9. Moving the needle on NEE Indicator 7.4 (formative assessment) requires shared understanding.

In its early years, NEE looked at data across all 200+ districts and noticed that classroom observation scores on Indicator 7.4 (formative assessment) were below expectations. To address this concern, we devoted time during summer training to improve understanding of formative assessment. At the time, formative assessment was an emerging concept and we realized it could be difficult to understand the difference between traditional assessment and formative assessment. NEE helped educators create a shared understanding of what formative assessment looked like and helped administrators both learn to recognize it and learn how to describe what they wanted to see to teachers. Now, many educators believe formative assessment is the key to learning – figuring out what students know and don’t know, providing instruction, finding gaps and misunderstandings, and moving them efficiently to mastery. We still place importance on understanding this indicator, as all administrators are required to score Indicator 7.4 on their annual NEE qualifying exam.

10. Unique evaluation processes are required for school specialists and in various contexts.

Over 10 years, NEE has built our evaluation toolbox to include evaluation for most school specialist positions: principals, counselors, instructional coaches, librarians, speech-language pathologists, and paraprofessionals. Each school specialist position requires a unique set of indicators and evaluation measures based on best practices for that position, and NEE now provides the resources and support to effectively evaluate them. In the teacher evaluation process, we also have created unique look-fors and notes for early childhood classrooms, remote learning environments, special education settings, and social-emotional learning. Providing additional specificity for these unique contexts further improves the effectiveness of evaluation processes.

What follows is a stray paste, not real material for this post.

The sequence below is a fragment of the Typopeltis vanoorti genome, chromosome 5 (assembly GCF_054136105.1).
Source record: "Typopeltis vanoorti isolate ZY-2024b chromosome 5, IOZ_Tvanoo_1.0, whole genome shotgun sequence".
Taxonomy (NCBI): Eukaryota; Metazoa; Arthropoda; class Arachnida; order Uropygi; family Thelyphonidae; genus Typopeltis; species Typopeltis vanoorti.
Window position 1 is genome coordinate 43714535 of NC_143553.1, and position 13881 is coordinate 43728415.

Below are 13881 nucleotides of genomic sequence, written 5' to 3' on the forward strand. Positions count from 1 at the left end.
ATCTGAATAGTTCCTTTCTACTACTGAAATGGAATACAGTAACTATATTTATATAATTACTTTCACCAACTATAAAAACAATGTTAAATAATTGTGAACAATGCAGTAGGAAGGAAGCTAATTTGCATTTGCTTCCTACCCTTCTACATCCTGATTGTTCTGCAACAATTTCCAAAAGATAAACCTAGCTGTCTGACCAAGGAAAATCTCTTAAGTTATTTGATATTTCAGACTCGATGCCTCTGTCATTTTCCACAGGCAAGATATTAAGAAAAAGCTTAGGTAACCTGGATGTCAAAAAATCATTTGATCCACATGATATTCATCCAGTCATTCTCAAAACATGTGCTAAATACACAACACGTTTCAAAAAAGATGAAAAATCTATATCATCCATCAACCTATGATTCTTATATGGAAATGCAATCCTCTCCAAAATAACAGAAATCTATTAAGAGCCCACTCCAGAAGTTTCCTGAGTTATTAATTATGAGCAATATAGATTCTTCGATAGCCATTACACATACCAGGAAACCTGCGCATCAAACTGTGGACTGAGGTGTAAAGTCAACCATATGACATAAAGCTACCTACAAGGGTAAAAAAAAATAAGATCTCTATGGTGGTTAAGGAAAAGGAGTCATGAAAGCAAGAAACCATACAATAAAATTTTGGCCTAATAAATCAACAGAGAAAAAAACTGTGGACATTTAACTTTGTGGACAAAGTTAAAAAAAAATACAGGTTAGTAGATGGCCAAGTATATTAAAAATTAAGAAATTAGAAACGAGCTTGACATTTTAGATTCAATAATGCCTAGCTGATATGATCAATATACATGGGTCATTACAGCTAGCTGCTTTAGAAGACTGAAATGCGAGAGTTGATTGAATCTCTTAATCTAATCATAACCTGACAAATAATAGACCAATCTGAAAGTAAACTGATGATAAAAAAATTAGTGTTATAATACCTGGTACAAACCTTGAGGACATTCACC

We have learned a lot in 10 years, and NEE will only continue to learn and adapt to schools’ evaluation needs. We know change is constant, and we are committed to providing the support and resources required to help teachers and leaders grow and improve as change happens. Our next big projects involve creating a peer observation tool and assisting rural schools with recruiting qualified teacher candidates. We always invite you to contact us with ideas and suggestions so we can provide you with the best support possible. Here’s to our next 10 years of learning and leading together!

The Network for Educator Effectiveness (NEE) is a simple yet powerful comprehensive system for educator evaluation that helps educators grow, students learn, and schools improve. Developed by preK-12 practitioners and experts at the University of Missouri, NEE brings together classroom observation, student feedback, teacher curriculum planning, and professional development as measures of effectiveness in a secure online portal designed to promote educator growth and development.